Everybody wins (apart from the hotel….sorry). You enjoy the beauty of the Heath, you have time to take pictures, you greet other travelers, you smell the flowers.
Keeping your goal front and center is key to happiness and success. If the goal was to ride a lot of kilometers, you would have failed. But the goal was to visit a beautiful area and in that you totally succeeded.
Since pretty much the invention of modern computing, we always swang between the cost of communication and the cost of computing. From the perspective of communication, one of the Internet’s design guideline is the end-to-end principle. A good discussion on the topic is nicely laid out here. The end-to-end principle, simply stated, advocates keeping the nodes on the network smart and the network dumb. In other words, the network is generic and meant for all traffic while the edges know what to do with the traffic. Compute was too expensive at the time the principle was created, so the thinking was that it is easier to provide CPU cycles at the edges.
Fast forward to today where Apple just announced that they will be making their own silicon for their laptops (they already make their own chips for all their mobile and wearable devices) and where more and more specialized CPUs are coming to the market. Pensando is one such example with an interesting SmartNIC design and the tune of $278m in funding as well as top Cisco veterans in its ranks. Ampere is another good example of a company looking to add value to the edges. This all plays to the narrative that the edge of the network is where the processing of data is happening.
But…with 5G (the real one, not that bad marketing joke from AT&T) and edge/cloud computing everywhere, both communication and compute cost are approaching zero. Why? 5G offers 100 times faster speeds than today’s LTE technologies (it will take some time) but the cost that your carrier can charge you for that speed is not 100x, but rather around 10 Euro extra per month. It is already happening in Korea. Hence, the cost per bit is quickly approaching the fraction of a cent which means it is “free”.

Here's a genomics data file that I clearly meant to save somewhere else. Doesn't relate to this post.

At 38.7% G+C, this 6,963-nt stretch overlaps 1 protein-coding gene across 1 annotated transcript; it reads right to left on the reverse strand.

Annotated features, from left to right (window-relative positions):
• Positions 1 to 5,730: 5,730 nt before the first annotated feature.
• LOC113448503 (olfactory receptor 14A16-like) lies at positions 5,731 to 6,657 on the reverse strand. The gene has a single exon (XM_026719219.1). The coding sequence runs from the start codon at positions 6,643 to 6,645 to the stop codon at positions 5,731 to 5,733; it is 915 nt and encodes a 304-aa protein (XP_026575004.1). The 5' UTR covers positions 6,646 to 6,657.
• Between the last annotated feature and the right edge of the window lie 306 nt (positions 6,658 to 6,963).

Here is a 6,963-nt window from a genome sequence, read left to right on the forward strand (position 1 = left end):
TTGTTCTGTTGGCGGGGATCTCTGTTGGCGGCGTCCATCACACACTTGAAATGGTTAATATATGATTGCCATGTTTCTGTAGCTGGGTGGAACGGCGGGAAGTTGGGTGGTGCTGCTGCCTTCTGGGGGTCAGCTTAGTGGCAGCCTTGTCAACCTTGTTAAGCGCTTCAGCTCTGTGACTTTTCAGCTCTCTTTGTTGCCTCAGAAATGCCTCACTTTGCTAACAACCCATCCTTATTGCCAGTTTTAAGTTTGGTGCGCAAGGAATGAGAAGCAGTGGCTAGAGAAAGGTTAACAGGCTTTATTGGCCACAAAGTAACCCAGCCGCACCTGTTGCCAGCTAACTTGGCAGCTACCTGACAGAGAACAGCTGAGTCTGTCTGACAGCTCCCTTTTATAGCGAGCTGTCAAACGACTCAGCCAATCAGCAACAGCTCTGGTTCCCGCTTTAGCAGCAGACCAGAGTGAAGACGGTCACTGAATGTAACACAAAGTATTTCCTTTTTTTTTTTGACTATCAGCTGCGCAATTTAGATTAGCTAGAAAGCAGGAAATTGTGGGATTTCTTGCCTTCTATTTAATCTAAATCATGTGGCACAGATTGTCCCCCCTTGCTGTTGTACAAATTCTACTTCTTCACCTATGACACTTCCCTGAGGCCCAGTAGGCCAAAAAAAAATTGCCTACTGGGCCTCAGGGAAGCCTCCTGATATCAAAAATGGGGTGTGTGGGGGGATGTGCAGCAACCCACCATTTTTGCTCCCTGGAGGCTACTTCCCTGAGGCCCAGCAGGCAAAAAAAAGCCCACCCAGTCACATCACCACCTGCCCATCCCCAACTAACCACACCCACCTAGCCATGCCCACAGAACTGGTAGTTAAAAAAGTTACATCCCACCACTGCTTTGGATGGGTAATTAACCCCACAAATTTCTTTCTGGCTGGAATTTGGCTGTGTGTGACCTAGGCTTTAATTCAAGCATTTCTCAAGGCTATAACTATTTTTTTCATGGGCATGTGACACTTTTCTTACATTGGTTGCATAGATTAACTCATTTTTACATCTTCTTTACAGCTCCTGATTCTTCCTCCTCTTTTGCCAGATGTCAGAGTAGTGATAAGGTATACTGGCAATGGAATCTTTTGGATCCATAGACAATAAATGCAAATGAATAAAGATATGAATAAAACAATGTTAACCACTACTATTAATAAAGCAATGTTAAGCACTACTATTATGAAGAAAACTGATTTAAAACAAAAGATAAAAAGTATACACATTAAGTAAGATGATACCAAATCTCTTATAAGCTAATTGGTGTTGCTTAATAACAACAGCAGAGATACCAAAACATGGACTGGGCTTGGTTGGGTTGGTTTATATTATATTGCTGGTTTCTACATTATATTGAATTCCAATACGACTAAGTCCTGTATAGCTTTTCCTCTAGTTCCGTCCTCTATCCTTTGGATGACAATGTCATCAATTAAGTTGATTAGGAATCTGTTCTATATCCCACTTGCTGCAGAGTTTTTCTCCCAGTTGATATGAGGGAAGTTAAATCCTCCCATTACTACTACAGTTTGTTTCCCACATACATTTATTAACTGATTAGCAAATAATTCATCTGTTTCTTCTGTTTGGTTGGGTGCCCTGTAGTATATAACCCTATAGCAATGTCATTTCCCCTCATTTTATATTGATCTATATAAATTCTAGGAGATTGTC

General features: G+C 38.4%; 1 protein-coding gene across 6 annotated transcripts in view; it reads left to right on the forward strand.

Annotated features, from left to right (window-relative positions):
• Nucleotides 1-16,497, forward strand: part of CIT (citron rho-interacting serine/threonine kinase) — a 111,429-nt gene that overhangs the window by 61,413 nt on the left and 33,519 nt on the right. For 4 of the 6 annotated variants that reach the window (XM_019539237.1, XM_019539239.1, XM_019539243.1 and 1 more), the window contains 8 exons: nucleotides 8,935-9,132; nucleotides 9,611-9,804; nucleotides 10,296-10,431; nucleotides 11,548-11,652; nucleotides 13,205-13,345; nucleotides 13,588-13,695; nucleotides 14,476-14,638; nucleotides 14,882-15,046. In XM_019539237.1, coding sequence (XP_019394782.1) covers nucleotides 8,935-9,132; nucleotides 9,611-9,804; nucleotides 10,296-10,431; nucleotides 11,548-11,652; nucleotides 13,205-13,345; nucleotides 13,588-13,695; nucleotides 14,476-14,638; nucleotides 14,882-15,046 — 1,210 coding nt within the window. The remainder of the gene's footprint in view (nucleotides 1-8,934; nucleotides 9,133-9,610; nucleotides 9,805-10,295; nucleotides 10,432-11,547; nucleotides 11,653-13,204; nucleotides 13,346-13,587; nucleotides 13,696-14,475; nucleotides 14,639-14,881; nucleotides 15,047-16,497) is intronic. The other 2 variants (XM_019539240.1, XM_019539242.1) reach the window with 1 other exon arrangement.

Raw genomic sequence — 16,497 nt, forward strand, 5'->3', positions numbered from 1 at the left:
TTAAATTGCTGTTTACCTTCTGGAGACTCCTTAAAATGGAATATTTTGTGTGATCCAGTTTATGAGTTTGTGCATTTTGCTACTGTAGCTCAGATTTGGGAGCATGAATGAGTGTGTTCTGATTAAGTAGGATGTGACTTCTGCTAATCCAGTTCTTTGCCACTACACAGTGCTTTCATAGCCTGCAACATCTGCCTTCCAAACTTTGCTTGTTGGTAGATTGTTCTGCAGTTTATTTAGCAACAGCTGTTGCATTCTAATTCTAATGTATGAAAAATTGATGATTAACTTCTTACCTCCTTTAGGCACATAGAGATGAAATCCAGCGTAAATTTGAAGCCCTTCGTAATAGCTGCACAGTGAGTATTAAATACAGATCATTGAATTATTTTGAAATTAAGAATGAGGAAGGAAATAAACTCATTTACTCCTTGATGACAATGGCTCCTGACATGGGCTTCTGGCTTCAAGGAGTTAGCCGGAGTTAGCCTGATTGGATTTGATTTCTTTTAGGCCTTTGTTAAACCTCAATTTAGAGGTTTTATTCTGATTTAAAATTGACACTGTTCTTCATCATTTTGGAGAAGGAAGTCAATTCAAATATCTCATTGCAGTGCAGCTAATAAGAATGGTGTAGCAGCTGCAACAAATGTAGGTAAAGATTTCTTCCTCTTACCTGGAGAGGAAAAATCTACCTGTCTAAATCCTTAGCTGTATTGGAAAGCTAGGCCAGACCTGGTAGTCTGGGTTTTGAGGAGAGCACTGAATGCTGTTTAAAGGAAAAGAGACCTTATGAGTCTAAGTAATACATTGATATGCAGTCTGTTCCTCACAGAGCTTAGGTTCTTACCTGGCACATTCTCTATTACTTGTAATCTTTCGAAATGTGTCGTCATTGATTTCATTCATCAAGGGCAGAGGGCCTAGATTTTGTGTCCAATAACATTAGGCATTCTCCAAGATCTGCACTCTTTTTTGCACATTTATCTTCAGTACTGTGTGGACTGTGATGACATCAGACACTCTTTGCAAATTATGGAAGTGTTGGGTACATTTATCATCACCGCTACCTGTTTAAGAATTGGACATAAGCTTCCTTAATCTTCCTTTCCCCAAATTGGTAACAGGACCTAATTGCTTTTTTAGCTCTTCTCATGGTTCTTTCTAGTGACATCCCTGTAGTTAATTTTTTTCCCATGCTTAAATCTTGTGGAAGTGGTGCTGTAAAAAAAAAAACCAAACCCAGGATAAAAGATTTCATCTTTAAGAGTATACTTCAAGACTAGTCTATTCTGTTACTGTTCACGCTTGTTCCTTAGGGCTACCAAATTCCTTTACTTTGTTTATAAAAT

The hyperscalers are looking to provide massive “cheap compute” capabilities in the cloud and in their edge offerings:
So what does it all mean? Compute is getting more powerful and plentiful at the edge and in your rectangle pocket Internet device. Communication cost is approaching zero. What can we expect from a world in which the pendulum stopped swinging?
You wake up in the morning, go through your morning routine, check your email and find out that your business leader/CEO/head of people operations have set a company-wide policy of Working from Home. You work for a Technology company which actually means that you are perfectly set for a Working from Home type of a situation, but within two days you hear all your colleagues that are used to going to the office complain about their new state of working from home.
You can help. You have experience. You spent the last 4 years working from home. When you go into the office there is typically a 14 hours flight involved and at least one border control. You have advice to offer. You also know that for some people, those who are always late by just a few minutes to any meeting, those who will “send by the end of the day” but often do not, working from home will be a tough challenge.
Any challenge is an opportunity to grow. Working from home and minimizing social contact is imperative at the time of the SARS-CoV-2 outbreak. If you want to understand why it is important to minimize social contact now, you should spend the 25 minutes needed to read this excellent article. But even if you don’t read the lengthy article, you have no choice. No one will go to the office and most customers will not take that face to face meeting, so you better figure out how to effectively work from home.
At this point no one knows how long it will take before you’re allowed to go back to the office. You are likely to be staying at home for at least 4 weeks now. Get comfortable with it.
Use the technology we now all have.